Tag Archives: committees

“The Micro-meeting”

I attend two or three meetings a week, related to laboratory management, infection control or antimicrobial stewardship.

I am a strong believer in the philosophy that the productivity of the meeting (in terms of making decisions and getting things done) is  inversely proportional to the size of the meeting group or committee.

“A meeting of two people is optimal, four is acceptable, six is just tolerable, more than six and it becomes a bureaucratic nightmare. Too many people having an opinion, and the goal of consensus becomes a pipe dream.”

Simply put, I prefer “micro-meetings”.  For large group meetings, I strongly recommend the formation of an “executive committee” so that decisions can be taken and outcomes effected.

Here are a few of my other thoughts and observations on meetings over the years. I actually don’t mind (most) meetings, and I enjoy the social and anthropological side to them…

  • Keep smartphones out: I have occasionally been guilty myself of using smartphones during meetings, but less and less so now. At best it is distracting, at worst it is rude and disrespectful to your colleagues. Leave your phone in your pocket, or even better give it to someone who can take messages for you. There is very little in laboratory practice (or Facebook) that cannot wait for an hour.
  • Contribute: There is very little point in going to a meeting if you don’t contribute, best not to go at all. If you feel you have nothing to contribute, then you are in the wrong meeting, or possibly even the wrong job.
  • Don’t dither: “Parking” items just delays a decision from being made. You need to have a very good reason for deferring a decision on an agenda item. Just make a decision, in the appreciation that it might not always be the right one. Deferring just prolongs the agony. A good chair is essential for this point.
  • Keep it short: My concentration span is only 1 hour, so any meeting that goes beyond this I tend to struggle with. Also, don’t feel obliged to stay glued to your seat for the whole hour. Get up, wander, have a coffee, whatever…
  • Keep to the agenda: When it’s finished, it’s finished. For example (and you will relate to this), the meeting is scheduled from 3-4pm. However you finish the agenda items by 3.30pm and then fill the remaining half hour up with small talk, gossip and meandering discussions. Don’t… When the agenda is complete, get the hell out of there! And never include “AOB” as an agenda item. That is just inviting trouble.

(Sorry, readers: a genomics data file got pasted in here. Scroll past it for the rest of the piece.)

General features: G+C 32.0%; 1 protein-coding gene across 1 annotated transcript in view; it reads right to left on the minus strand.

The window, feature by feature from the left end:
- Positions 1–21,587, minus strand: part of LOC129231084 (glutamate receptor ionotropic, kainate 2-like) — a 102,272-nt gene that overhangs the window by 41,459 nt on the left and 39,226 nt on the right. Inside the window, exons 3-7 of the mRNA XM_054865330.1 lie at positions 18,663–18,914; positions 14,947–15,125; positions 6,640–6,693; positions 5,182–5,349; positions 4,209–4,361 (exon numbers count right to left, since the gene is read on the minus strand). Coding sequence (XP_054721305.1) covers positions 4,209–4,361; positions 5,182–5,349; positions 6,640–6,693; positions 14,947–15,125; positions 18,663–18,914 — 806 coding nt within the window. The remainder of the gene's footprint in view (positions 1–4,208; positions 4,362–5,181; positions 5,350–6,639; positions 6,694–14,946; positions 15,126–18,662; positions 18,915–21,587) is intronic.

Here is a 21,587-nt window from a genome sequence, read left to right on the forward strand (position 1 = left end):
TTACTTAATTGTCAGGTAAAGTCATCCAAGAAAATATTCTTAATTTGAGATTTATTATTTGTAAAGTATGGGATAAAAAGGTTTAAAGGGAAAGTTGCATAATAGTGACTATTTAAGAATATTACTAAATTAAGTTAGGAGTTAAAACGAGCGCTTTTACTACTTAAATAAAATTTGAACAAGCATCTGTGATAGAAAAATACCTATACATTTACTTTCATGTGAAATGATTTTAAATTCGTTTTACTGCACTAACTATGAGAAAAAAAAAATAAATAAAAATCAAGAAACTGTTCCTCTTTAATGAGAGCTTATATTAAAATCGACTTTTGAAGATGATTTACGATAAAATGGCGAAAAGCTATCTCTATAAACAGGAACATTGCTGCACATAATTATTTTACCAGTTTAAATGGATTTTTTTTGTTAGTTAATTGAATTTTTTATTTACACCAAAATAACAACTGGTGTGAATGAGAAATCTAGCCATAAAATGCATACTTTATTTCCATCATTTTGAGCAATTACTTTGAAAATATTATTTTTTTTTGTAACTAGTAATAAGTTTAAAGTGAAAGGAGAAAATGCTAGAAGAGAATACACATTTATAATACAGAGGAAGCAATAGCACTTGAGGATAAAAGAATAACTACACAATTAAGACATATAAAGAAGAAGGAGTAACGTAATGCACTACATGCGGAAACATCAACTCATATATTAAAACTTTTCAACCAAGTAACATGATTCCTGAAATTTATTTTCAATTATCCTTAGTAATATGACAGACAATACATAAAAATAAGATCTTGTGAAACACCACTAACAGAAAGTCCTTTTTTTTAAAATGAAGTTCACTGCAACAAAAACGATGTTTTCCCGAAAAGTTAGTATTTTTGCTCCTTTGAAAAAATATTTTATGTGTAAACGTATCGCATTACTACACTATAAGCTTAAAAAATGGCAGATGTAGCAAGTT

• Avoid teleconferences: I have a personal phobia of teleconferences. I avoid them wherever possible. Telephones were designed for one to one interactions, but are simply awful when applied to groups. Videoconferencing is marginally better but still falls well short of face to face.

Meetings are of course “A Unilateralist’s Curse” . Nevertheless, it is my belief that in order for a policy to be implemented successfully, you do need a critical threshold of colleagues to support it.

Meetings are essentially all about persuasion…

Michael

“Microbiology Committees, What works and what doesn’t”

These thoughts are based on several years experience sitting on microbiology, infection control and antimicrobial stewardship committees.

Committees per se get bad press. Just click here for some negative quotes on committees! However I don’t think they are always as bad as made out, and are probably a necessary evil in order to avoid autocracies and dictatorships.

Here is what I think works and doesn’t work on committees, microbiology committees if you like…

What works:

  • Having Internet access and electronic access to policies within the meeting room. No excuse for not having this facility in the digital age.
  • Small number of people on the committee. Any more than six and it’s an uphill struggle for any kind of consensus. Plus it takes an age for everyone to have their say….
  • Making a decision on every agenda point. Make deferring a decision a last resort as opposed to the norm. If the decision is “wrong” it’s usually not the end of the world anyway.
  • Strong chairpersonship. Striking a balance between giving everyone their say, and moving through the agenda. Also important for getting decisions made, as above.
  • “Guest appearances”. Attendance at meetings from people in specialised areas when required can be very useful. Make them feel welcome , and important.

What doesn’t work:

  • Reporting to another committee. A committee reporting to another committee can be too much bureaucracy to bear sometimes. Happens all too often in large institutions.
  • Disengaged committee members. Committee members that don’t want to be there of little use. Best to replace with willing participants where possible.
  • Sub-committees. Theoretically sounds like it might be a good idea. In my experience though, virtually useless.
  • Silence. A non-contributor in a committee meeting may as well not be there.
  • Long meetings. Two hours is my concentration limit. This seems to be getting shorter as I get older!
  • The name “committee” as already mentioned does not always carry good vibes. Could consider replacing it with something more original.

What sometimes works:

  • Skype, teleconferencing. Obviously gets round the distance issue, but sometimes there is nothing quite replaces face to face interaction….

Michael

p.s. I have added a few MCQs on Staphylococcus aureus